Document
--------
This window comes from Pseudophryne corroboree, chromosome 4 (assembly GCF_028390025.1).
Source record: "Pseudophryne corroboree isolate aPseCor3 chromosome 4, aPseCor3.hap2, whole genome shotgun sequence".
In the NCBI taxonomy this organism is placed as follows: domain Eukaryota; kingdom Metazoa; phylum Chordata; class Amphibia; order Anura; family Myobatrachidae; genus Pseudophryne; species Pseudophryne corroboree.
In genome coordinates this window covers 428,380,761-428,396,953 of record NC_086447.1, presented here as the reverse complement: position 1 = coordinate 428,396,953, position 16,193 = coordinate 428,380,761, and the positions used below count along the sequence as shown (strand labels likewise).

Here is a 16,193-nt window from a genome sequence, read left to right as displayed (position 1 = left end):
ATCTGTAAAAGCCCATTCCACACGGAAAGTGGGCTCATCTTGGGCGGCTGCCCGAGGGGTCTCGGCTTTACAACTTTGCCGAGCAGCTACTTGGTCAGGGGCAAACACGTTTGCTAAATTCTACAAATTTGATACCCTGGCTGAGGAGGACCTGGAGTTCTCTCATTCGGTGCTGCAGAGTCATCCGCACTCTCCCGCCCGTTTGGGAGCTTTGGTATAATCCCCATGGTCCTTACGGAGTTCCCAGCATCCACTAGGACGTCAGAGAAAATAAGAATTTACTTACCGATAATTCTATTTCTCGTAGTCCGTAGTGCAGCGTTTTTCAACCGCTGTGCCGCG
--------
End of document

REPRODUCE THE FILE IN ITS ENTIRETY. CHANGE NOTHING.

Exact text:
This window comes from Pseudophryne corroboree, chromosome 4 (assembly GCF_028390025.1).
Source record: "Pseudophryne corroboree isolate aPseCor3 chromosome 4, aPseCor3.hap2, whole genome shotgun sequence".
In the NCBI taxonomy this organism is placed as follows: domain Eukaryota; kingdom Metazoa; phylum Chordata; class Amphibia; order Anura; family Myobatrachidae; genus Pseudophryne; species Pseudophryne corroboree.
In genome coordinates this window covers 428,380,761-428,396,953 of record NC_086447.1, presented here as the reverse complement: position 1 = coordinate 428,396,953, position 16,193 = coordinate 428,380,761, and the positions used below count along the sequence as shown (strand labels likewise).

Here is a 16,193-nt window from a genome sequence, read left to right as displayed (position 1 = left end):
ATCTGTAAAAGCCCATTCCACACGGAAAGTGGGCTCATCTTGGGCGGCTGCCCGAGGGGTCTCGGCTTTACAACTTTGCCGAGCAGCTACTTGGTCAGGGGCAAACACGTTTGCTAAATTCTACAAATTTGATACCCTGGCTGAGGAGGACCTGGAGTTCTCTCATTCGGTGCTGCAGAGTCATCCGCACTCTCCCGCCCGTTTGGGAGCTTTGGTATAATCCCCATGGTCCTTACGGAGTTCCCAGCATCCACTAGGACGTCAGAGAAAATAAGAATTTACTTACCGATAATTCTATTTCTCGTAGTCCGTAGTGCAGCGTTTTTCAACCGCTGTGCCGCG